Dr. Bbosa pointed out that advances in science and technology, such as messenger technologies and genomics, have helped in pinpointing the location of disease transmission.
“The world's inter-connectedness, both physically and virtually, has created a quick flow of information and misinformation that can mislead the population, but also provides accountability through tougher questioning. When we grew up to the late 1990s and early 2000s, we had little information but now a young person with a phone is able to access this information. Also, because of easy mobility diseases are able to move and spread faster. Ebola moved very fast from Mubende to Kampala in a very short time and I recall,” said Dr. Bbosa.
Adding that; “We have globalization and international trade meaning that we live in a global village meaning that what happens here happens elsewhere. It took a few days, weeks, months to have SARS 2 spread across the world as compared to before where had diseases localized in one place so with this, we have fast movement of these across the world and we are seeing them more violent and that’s why we are having re-emergences for example; today, were are seeing malaria affecting older children, different from what we knew before causing significant number of patients with damage leading to some system failure and this is something that is increasing and what we shall contend with and you as future leaders of public health, this is something you are going to contend with."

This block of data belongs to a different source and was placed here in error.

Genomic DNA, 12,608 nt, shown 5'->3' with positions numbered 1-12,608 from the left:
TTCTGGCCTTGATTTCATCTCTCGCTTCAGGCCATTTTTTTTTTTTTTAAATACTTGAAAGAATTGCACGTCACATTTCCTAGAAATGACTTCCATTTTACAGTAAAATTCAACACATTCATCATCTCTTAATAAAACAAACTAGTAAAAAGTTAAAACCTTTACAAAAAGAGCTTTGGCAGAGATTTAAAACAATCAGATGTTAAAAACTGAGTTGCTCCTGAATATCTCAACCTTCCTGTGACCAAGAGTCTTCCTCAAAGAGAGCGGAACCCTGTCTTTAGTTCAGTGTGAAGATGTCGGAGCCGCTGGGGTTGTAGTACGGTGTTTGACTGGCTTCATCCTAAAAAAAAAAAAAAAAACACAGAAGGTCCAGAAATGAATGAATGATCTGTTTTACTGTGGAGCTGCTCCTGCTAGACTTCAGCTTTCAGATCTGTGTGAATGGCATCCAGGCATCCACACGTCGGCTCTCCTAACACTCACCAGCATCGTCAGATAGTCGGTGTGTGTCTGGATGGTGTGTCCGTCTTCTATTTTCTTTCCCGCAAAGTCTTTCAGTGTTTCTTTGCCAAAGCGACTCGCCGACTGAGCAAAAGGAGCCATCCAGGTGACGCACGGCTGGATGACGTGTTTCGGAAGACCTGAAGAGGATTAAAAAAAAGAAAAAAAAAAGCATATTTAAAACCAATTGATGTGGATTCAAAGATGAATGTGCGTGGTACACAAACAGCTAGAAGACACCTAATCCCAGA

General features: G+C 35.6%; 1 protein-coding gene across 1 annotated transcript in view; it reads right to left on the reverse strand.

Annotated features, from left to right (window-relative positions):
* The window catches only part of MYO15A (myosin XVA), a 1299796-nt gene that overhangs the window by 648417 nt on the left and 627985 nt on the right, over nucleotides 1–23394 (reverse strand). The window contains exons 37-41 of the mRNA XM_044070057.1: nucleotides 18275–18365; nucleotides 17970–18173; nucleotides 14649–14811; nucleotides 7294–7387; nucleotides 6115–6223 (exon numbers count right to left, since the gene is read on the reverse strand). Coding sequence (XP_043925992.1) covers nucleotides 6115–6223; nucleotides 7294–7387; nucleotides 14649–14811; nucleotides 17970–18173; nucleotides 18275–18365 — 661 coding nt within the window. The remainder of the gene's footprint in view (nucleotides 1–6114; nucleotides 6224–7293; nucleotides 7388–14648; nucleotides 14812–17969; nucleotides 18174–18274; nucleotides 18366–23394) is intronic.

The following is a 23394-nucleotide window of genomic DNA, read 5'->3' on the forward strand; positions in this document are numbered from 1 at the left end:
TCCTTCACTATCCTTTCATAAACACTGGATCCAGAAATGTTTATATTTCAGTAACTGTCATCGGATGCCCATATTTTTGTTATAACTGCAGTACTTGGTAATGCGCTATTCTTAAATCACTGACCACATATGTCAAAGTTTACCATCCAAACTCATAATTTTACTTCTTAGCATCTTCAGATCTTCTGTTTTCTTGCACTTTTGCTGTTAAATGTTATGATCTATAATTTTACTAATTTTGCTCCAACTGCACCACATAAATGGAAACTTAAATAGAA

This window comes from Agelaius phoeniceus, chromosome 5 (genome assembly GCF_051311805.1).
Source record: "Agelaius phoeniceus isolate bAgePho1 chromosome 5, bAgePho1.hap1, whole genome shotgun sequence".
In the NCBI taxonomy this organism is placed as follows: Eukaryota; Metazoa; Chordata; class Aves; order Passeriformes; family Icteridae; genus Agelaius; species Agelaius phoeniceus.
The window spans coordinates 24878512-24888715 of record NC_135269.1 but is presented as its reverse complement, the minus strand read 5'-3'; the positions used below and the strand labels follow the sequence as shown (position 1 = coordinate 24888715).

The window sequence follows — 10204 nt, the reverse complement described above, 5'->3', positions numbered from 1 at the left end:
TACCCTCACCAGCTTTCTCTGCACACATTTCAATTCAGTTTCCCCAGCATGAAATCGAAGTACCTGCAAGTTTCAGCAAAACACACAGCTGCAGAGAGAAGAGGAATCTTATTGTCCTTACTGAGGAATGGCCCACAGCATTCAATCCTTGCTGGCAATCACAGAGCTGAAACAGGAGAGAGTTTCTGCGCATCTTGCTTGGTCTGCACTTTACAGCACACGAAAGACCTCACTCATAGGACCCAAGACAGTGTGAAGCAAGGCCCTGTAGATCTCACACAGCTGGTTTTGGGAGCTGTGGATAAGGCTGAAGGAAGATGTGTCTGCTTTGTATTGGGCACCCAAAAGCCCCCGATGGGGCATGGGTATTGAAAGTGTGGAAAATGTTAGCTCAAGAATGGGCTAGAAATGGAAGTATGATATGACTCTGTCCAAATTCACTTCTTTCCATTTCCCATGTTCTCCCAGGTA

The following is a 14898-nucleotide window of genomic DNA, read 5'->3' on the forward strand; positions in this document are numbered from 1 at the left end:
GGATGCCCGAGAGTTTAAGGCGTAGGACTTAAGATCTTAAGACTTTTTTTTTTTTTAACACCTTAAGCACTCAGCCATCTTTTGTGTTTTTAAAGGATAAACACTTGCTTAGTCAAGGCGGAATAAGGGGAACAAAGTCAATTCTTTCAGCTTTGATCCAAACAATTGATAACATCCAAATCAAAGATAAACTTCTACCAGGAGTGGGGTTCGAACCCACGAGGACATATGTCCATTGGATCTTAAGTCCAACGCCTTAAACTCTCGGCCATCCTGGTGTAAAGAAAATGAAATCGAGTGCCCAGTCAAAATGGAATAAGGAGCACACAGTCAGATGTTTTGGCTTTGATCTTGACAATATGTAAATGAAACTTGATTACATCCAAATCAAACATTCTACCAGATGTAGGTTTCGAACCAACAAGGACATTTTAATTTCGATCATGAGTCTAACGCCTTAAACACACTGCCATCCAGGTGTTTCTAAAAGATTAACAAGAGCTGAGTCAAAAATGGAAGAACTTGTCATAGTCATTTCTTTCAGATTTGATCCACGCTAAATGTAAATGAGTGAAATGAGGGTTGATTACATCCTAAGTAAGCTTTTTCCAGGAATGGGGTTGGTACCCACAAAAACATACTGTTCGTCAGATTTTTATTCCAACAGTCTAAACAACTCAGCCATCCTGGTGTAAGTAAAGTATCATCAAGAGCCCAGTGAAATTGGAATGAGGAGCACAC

He highlighted the importance of equity in medical countermeasures like therapeutics and vaccines further emphasizing the role of young public health leaders and urged them to take on the challenge of global public health issues like emerging and re-emerging infectious diseases.
Ruth Mubeezi Neebye, Assistant Lecturer in the Department of Disease Control and Environmental Health and Patron MUEHSA, noted the importance of young people in nation-building and their involvement in managing diseases. "Young people are the backbone of any nation, so having them directed to a cause as important as managing diseases through their discipline I think is a commendable aspect for which we should be grateful," Neebye said.
She thanked the various partners and organizations that made the conference a success. "We have not been doing this alone. We want to thank the Office of the Dean especially Prof. Dr. Rhoda Wanyenze, our partners UNICEF, the various individuals and all others for having supported us to see it that this 18th conference takes place," she said.